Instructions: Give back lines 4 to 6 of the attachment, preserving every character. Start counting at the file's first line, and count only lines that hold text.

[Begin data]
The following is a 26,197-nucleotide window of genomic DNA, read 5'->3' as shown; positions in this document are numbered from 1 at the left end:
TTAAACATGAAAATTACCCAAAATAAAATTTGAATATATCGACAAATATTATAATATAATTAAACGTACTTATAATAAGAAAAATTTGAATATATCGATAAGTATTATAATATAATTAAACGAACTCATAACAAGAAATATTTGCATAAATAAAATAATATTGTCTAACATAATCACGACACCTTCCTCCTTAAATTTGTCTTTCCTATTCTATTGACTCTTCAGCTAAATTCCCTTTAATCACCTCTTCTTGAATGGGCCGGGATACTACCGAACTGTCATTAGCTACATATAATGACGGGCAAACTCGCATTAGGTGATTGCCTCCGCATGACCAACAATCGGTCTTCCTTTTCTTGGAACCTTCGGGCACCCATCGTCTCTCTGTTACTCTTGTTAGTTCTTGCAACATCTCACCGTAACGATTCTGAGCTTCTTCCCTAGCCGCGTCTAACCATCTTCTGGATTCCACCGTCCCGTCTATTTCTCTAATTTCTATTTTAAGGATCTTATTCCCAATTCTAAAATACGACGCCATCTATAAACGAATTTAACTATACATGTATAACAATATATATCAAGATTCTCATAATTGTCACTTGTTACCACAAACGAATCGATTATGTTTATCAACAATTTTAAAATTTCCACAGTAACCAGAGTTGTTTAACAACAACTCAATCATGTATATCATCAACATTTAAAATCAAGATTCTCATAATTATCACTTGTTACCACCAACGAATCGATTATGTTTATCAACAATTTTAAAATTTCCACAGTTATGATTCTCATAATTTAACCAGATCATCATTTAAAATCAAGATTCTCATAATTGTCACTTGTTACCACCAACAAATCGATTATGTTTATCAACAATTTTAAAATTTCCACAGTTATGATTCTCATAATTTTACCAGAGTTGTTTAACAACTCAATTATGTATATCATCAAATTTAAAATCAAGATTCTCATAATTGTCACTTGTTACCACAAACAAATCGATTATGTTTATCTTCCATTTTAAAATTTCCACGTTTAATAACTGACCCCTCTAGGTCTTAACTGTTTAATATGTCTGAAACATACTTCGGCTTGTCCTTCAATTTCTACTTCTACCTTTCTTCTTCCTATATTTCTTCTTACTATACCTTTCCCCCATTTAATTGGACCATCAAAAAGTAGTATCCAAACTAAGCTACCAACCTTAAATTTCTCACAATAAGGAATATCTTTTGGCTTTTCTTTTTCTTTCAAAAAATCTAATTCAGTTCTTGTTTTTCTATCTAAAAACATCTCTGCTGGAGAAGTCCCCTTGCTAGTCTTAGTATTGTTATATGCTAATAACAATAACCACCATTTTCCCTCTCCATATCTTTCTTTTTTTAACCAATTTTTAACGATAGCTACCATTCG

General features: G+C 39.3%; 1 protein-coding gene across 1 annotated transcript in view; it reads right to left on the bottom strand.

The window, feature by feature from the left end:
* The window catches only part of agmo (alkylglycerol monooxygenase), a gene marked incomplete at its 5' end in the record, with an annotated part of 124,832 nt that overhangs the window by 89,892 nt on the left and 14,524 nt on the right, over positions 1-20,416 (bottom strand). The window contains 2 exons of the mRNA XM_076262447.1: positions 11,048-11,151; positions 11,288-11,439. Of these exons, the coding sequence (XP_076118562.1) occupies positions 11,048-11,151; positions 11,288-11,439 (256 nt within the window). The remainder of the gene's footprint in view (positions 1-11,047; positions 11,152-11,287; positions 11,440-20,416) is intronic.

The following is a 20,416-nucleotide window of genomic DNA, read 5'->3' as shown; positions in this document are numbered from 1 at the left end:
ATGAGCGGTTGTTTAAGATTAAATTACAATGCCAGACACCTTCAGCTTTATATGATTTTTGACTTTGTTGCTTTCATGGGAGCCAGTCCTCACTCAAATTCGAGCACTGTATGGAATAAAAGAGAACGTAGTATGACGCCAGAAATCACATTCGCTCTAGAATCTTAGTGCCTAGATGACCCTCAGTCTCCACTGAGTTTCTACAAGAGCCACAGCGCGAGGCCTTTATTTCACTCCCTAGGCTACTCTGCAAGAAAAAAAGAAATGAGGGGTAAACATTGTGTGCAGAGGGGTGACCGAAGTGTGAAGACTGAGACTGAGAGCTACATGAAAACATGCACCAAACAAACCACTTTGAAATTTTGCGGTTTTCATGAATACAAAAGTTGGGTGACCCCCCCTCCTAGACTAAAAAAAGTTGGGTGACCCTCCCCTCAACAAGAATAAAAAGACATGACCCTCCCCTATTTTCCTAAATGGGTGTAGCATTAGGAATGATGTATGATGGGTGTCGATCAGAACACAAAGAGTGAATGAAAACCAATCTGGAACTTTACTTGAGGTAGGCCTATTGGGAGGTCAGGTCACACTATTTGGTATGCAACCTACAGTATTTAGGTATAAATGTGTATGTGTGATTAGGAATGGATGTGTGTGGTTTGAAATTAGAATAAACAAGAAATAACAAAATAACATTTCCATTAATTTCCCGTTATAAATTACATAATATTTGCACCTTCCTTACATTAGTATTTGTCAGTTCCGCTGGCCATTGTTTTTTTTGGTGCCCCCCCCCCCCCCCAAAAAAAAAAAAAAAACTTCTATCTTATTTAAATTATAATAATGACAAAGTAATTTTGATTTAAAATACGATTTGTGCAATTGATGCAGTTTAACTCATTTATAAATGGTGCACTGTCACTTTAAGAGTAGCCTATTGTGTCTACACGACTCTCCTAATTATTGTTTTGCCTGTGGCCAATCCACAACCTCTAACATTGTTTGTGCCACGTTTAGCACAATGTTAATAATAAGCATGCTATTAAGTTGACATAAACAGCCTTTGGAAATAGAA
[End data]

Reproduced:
The window, feature by feature from the left end:
* The window catches only part of agmo (alkylglycerol monooxygenase), a gene marked incomplete at its 5' end in the record, with an annotated part of 124,832 nt that overhangs the window by 89,892 nt on the left and 14,524 nt on the right, over positions 1-20,416 (bottom strand). The window contains 2 exons of the mRNA XM_076262447.1: positions 11,048-11,151; positions 11,288-11,439. Of these exons, the coding sequence (XP_076118562.1) occupies positions 11,048-11,151; positions 11,288-11,439 (256 nt within the window). The remainder of the gene's footprint in view (positions 1-11,047; positions 11,152-11,287; positions 11,440-20,416) is intronic.

The following is a 20,416-nucleotide window of genomic DNA, read 5'->3' as shown; positions in this document are numbered from 1 at the left end: